booktitle={{Proc. of the IEEE/RSJ International Conference on Intelligent Robots and Systems (IROS)}},
year={2018},
urllink={https://arxiv.org/abs/1710.02555},
urldata = {../../wp-content/papercite-data/data/greeff-icra18-supplementary.pdf},
note={Accepted},
abstract={The use of model predictive control for quadrotor applications requires balancing trajectory tracking performance and constraint satisfaction with fast computational demands. This paper proposes a Flatness-based Model Predictive Control (FMPC) approach that can be applied to quadrotors, and more generally, differentially flat nonlinear systems. Our proposed FMPC couples feedback model predictive control with feedforward linearization. The proposed approach has the computational advantage that, similar to linear model predictive control, it only requires solving a convex quadratic program instead of a nonlinear program. However, unlike linear model predictive control, we still account for the nonlinearity in the model through the use of an inverse term. In simulation, we demonstrate improved robustness over approaches that couple model predictive control with feedback linearization. In experiments using quadrotor vehicles, we demonstrate improved trajectory tracking compared to classical linear and nonlinear model predictive controllers.},
}

Towards visual teach & repeat for GPS-denied flight of a fixed-wing UAV
M. Warren, M. Paton, K. MacTavish, A. P. Schoellig, and T. D. Barfoot
in Proc. of the 11th Conference on Field and Service Robotics (FSR), 2017, pp. 481-498.
[View BibTeX] [View Abstract] [Download PDF] [More Information]

Most consumer and industrial Unmanned Aerial Vehicles (UAVs) rely on combining Global Navigation Satellite Systems (GNSS) with barometric and inertial sensors for outdoor operation. As a consequence these vehicles are prone to a variety of potential navigation failures such as jamming and environmental interference. This usually limits their legal activities to locations of low population density within line-of-sight of a human pilot to reduce risk of injury and damage. Autonomous route-following methods such as Visual Teach & Repeat (VT&R) have enabled long-range navigational autonomy for ground robots without the need for reliance on external infrastructure or an accurate global position estimate. In this paper, we demonstrate the localisation component of (VT&R) outdoors on a fixed-wing UAV as a method of backup navigation in case of primary sensor failure. We modify the localisation engine of (VT&R) to work with a single downward facing camera on a UAV to enable safe navigation under the guidance of vision alone. We evaluate the method using visual data from the UAV flying a 1200 m trajectory (at altitude of 80 m) several times during a multi-day period, covering a total distance of 10.8 km using the algorithm. We examine the localisation performance for both small (single flight) and large (inter-day) temporal differences from teach to repeat. Through these experiments, we demonstrate the ability to successfully localise the aircraft on a self-taught route using vision alone without the need for additional sensing or infrastructure.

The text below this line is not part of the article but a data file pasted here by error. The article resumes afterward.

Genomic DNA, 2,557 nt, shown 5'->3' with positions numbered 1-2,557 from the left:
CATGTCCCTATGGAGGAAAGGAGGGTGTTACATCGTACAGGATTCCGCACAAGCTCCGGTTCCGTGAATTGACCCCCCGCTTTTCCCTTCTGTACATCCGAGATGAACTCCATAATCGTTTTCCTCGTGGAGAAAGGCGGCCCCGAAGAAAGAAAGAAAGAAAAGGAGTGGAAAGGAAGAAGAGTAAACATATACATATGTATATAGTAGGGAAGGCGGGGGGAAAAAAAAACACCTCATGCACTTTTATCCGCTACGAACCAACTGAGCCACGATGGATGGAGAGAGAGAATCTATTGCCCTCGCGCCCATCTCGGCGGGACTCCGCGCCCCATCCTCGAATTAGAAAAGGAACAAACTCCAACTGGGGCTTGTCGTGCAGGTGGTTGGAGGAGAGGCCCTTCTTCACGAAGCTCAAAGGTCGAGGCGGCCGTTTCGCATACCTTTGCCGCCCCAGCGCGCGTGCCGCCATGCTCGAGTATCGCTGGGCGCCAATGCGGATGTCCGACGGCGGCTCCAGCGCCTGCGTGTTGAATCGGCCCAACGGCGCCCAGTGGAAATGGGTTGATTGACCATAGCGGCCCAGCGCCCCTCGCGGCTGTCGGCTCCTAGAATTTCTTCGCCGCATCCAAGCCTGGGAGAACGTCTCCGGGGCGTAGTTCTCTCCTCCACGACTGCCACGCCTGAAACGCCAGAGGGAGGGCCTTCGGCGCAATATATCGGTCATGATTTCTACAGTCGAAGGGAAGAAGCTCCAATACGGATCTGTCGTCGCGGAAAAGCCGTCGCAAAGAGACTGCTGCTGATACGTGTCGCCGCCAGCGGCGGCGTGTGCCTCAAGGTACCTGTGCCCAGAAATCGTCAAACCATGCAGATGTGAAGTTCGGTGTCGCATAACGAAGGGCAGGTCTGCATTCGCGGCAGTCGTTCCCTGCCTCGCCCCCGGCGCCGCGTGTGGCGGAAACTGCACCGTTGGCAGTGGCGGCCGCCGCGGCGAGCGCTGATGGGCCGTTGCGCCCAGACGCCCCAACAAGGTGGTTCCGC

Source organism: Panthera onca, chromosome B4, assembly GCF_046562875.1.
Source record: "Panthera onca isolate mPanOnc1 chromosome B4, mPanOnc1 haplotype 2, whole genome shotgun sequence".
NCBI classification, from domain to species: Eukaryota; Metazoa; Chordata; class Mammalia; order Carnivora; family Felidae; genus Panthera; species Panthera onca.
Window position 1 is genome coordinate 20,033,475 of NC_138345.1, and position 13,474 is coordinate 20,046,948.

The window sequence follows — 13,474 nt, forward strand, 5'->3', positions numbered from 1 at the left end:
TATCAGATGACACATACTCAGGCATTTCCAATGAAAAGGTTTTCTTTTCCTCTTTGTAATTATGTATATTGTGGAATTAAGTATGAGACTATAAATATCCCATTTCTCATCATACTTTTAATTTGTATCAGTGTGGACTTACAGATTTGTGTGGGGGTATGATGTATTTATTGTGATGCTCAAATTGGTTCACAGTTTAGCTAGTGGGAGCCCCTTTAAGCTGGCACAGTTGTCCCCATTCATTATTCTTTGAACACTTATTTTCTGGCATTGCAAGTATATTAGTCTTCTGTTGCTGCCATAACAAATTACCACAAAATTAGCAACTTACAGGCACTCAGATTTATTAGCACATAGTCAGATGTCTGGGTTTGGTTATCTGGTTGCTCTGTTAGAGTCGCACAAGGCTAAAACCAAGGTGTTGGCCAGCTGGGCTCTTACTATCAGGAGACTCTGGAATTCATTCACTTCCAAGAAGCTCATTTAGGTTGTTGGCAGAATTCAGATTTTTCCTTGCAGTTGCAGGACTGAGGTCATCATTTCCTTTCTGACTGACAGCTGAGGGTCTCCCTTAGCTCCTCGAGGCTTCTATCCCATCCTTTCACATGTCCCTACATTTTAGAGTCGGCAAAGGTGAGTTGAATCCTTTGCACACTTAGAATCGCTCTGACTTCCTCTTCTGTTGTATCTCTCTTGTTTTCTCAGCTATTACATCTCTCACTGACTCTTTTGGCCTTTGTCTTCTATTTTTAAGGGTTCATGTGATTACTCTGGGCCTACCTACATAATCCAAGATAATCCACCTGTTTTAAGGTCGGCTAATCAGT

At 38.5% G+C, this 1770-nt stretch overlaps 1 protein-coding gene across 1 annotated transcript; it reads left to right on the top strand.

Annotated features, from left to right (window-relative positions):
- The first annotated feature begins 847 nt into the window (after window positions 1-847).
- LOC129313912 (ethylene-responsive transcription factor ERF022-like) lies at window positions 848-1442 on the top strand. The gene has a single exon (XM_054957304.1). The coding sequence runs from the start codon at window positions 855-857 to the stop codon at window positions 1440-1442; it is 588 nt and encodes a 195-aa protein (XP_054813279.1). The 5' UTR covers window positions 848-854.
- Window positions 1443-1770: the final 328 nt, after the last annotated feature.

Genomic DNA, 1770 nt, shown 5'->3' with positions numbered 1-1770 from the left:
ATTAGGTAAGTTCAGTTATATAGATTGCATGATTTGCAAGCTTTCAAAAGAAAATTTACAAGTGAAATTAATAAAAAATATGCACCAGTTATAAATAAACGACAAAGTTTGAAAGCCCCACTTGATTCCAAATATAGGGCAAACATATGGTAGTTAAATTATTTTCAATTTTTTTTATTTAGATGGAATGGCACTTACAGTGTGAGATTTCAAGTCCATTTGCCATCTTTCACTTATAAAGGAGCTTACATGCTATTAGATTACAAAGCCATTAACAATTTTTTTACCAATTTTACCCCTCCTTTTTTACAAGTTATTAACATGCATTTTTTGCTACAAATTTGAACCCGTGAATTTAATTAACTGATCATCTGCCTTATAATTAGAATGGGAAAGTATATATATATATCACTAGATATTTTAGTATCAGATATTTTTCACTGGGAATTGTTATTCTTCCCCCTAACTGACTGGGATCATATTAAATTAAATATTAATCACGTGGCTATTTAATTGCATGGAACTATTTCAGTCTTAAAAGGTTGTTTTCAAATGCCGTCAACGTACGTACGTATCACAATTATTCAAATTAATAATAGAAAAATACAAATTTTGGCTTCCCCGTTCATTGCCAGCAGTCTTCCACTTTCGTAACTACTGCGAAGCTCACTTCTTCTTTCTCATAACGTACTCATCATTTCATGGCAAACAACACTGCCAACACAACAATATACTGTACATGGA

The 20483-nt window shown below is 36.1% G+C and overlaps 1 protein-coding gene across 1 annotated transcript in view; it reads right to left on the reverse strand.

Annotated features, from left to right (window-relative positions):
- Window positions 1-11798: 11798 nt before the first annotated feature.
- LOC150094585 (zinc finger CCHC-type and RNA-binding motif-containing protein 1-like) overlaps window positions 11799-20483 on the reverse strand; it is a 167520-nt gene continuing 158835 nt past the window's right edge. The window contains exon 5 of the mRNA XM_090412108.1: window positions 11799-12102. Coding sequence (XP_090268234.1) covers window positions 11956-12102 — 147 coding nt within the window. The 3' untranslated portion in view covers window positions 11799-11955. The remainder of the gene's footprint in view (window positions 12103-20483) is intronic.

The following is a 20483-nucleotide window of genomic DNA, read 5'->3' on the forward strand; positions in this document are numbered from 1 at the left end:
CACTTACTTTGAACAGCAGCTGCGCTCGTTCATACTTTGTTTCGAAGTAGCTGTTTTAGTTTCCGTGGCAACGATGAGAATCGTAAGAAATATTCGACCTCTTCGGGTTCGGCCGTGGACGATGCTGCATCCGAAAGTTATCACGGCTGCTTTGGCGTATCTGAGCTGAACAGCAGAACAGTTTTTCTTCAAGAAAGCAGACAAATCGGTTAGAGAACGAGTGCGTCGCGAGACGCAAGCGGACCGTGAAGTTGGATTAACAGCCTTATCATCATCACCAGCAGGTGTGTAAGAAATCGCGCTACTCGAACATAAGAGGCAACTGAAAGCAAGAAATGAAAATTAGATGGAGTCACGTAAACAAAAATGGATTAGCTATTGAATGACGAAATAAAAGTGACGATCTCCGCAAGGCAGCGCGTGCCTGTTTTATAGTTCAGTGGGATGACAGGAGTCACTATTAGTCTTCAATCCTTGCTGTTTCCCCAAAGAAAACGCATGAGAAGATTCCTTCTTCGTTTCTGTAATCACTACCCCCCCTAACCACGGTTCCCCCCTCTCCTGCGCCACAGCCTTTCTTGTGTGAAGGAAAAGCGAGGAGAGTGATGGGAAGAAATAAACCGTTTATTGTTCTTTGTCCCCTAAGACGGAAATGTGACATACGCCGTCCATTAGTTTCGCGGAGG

@INPROCEEDINGS{warren-fsr17,
author={Michael Warren and Michael Paton and Kirk MacTavish and Angela P. Schoellig and Tim D. Barfoot},
title={Towards visual teach & repeat for {GPS}-denied
flight of a fixed-wing {UAV}},
booktitle={{Proc. of the 11th Conference on Field and Service Robotics (FSR)}},
year={2017},
pages={481--498},
urllink={https://link.springer.com/chapter/10.1007/978-3-319-67361-5_31},
abstract={Most consumer and industrial Unmanned Aerial Vehicles (UAVs) rely on combining Global Navigation Satellite Systems (GNSS) with barometric and inertial sensors for outdoor operation. As a consequence these vehicles are prone to a variety of potential navigation failures such as jamming and environmental interference. This usually limits their legal activities to locations of low population density within line-of-sight of a human pilot to reduce risk of injury and damage. Autonomous route-following methods such as Visual Teach & Repeat (VT&R) have enabled long-range navigational autonomy for ground robots without the need for reliance on external infrastructure or an accurate global position estimate. In this paper, we demonstrate the localisation component of (VT&R) outdoors on a fixed-wing UAV as a method of backup navigation in case of primary sensor failure. We modify the localisation engine of (VT&R) to work with a single downward facing camera on a UAV to enable safe navigation under the guidance of vision alone. We evaluate the method using visual data from the UAV flying a 1200 m trajectory (at altitude of 80 m) several times during a multi-day period, covering a total distance of 10.8 km using the algorithm. We examine the localisation performance for both small (single flight) and large (inter-day) temporal differences from teach to repeat. Through these experiments, we demonstrate the ability to successfully localise the aircraft on a self-taught route using vision alone without the need for additional sensing or infrastructure.},
}

[DOI] Speed daemon: experience-based mobile robot speed scheduling
C. J. Ostafew, A. P. Schoellig, T. D. Barfoot, and J. Collier
in Proc. of the International Conference on Computer and Robot Vision (CRV), 2014, pp. 56-62. Best Robotics Paper Award.
[View BibTeX] [View Abstract] [Download PDF] [View Video]